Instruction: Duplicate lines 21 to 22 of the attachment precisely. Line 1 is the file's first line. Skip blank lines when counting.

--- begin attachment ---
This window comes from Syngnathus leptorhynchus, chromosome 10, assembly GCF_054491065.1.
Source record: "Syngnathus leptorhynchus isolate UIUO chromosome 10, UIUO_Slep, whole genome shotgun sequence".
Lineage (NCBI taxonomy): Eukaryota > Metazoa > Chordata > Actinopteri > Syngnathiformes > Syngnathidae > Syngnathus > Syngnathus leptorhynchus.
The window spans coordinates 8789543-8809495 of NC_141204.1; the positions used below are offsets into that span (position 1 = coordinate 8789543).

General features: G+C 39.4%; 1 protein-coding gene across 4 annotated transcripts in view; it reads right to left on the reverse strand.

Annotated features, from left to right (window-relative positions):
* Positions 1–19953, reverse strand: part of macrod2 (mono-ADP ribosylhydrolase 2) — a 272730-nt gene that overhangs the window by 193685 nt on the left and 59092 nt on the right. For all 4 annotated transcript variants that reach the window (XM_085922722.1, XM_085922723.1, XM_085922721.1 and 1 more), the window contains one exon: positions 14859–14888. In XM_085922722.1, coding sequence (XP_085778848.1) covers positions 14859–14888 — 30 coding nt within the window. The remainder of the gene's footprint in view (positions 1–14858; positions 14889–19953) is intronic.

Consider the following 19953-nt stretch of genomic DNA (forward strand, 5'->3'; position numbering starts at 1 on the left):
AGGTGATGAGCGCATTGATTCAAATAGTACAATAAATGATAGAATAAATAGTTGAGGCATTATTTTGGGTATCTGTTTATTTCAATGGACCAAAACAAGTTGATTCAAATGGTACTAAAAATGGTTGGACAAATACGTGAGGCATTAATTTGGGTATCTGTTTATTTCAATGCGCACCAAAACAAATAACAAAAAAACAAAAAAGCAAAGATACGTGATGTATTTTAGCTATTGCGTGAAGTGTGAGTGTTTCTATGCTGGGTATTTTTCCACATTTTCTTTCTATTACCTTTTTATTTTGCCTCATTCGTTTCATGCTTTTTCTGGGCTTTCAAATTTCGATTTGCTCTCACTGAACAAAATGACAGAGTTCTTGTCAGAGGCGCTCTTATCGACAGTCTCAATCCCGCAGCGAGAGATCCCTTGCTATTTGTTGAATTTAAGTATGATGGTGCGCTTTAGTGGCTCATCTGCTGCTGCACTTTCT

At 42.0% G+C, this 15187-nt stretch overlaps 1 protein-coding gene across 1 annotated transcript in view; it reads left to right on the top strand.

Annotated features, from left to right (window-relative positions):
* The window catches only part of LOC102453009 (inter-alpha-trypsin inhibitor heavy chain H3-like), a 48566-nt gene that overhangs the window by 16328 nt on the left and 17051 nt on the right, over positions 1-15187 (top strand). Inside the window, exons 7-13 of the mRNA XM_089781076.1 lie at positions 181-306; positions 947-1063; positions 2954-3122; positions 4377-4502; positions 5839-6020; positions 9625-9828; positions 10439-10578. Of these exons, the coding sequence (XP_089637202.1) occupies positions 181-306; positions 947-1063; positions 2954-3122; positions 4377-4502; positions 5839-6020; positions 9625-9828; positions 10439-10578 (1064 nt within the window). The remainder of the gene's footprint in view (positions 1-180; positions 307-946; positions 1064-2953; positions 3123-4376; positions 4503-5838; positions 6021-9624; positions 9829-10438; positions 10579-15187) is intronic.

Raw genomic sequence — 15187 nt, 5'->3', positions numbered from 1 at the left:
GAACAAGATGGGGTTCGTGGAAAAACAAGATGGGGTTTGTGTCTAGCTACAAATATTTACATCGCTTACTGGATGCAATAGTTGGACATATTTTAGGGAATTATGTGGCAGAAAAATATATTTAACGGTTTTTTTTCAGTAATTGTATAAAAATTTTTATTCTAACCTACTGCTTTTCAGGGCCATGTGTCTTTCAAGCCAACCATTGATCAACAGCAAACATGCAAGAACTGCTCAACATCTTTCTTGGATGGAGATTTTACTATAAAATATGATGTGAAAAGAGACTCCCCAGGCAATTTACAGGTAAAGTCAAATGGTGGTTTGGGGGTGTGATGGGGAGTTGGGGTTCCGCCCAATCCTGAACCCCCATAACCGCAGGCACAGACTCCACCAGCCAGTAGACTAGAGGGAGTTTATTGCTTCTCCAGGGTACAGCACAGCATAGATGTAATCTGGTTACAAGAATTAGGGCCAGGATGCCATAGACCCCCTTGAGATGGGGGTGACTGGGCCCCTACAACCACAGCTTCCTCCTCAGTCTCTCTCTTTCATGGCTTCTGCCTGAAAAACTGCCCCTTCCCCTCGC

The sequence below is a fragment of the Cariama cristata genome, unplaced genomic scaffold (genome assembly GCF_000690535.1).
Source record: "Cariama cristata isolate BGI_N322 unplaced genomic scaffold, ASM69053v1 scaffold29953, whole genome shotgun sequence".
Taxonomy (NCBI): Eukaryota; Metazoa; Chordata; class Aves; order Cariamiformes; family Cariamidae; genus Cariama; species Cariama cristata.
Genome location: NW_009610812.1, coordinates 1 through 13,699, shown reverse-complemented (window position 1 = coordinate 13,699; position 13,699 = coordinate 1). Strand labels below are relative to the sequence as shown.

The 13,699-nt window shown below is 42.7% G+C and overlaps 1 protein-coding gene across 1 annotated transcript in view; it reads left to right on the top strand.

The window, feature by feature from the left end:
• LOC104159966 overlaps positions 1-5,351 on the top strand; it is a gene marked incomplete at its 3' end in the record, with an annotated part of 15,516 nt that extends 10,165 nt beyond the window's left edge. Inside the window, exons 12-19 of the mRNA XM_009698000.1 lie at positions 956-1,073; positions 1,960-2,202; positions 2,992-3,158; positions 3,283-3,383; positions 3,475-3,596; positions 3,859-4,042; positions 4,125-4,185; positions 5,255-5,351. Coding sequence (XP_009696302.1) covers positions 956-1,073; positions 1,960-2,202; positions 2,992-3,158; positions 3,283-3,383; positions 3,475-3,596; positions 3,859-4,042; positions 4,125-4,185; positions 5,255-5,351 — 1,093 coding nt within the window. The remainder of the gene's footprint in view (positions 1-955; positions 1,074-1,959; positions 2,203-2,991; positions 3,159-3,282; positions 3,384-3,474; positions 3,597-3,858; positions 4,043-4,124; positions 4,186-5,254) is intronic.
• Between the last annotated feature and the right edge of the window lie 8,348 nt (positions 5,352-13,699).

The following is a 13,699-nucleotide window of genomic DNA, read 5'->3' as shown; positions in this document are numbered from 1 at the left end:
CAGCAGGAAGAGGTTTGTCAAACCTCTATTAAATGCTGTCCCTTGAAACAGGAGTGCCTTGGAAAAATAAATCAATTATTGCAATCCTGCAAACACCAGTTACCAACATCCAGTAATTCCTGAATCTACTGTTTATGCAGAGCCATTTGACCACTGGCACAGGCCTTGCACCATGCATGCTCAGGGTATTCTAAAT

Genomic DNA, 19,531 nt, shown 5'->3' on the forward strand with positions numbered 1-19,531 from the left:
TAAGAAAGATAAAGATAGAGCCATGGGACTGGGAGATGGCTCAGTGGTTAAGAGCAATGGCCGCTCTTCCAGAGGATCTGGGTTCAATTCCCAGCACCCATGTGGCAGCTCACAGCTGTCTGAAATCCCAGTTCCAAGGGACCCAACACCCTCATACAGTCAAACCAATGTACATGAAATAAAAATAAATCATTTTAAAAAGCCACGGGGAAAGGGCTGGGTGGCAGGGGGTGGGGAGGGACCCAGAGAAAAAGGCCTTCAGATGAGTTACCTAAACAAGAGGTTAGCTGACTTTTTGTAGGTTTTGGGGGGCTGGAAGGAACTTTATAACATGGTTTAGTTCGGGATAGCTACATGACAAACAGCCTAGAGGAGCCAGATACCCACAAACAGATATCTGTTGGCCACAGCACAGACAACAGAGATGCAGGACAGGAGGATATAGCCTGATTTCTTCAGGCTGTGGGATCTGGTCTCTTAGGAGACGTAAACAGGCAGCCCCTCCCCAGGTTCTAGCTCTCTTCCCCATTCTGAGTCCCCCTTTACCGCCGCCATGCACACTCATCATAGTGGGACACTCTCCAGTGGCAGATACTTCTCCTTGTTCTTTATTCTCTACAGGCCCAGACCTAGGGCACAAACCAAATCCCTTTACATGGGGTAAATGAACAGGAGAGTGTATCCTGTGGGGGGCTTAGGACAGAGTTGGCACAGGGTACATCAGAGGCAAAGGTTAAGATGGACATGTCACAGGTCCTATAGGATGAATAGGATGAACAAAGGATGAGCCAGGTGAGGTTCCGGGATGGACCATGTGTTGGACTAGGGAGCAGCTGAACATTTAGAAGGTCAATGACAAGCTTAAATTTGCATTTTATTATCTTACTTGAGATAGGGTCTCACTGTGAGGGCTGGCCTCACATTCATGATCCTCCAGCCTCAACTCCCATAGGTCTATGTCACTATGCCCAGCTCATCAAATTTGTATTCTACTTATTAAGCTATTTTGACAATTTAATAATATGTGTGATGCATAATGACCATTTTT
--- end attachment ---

• LOC104159966 overlaps positions 1-5,351 on the top strand; it is a gene marked incomplete at its 3' end in the record, with an annotated part of 15,516 nt that extends 10,165 nt beyond the window's left edge. Inside the window, exons 12-19 of the mRNA XM_009698000.1 lie at positions 956-1,073; positions 1,960-2,202; positions 2,992-3,158; positions 3,283-3,383; positions 3,475-3,596; positions 3,859-4,042; positions 4,125-4,185; positions 5,255-5,351. Coding sequence (XP_009696302.1) covers positions 956-1,073; positions 1,960-2,202; positions 2,992-3,158; positions 3,283-3,383; positions 3,475-3,596; positions 3,859-4,042; positions 4,125-4,185; positions 5,255-5,351 — 1,093 coding nt within the window. The remainder of the gene's footprint in view (positions 1-955; positions 1,074-1,959; positions 2,203-2,991; positions 3,159-3,282; positions 3,384-3,474; positions 3,597-3,858; positions 4,043-4,124; positions 4,186-5,254) is intronic.
• Between the last annotated feature and the right edge of the window lie 8,348 nt (positions 5,352-13,699).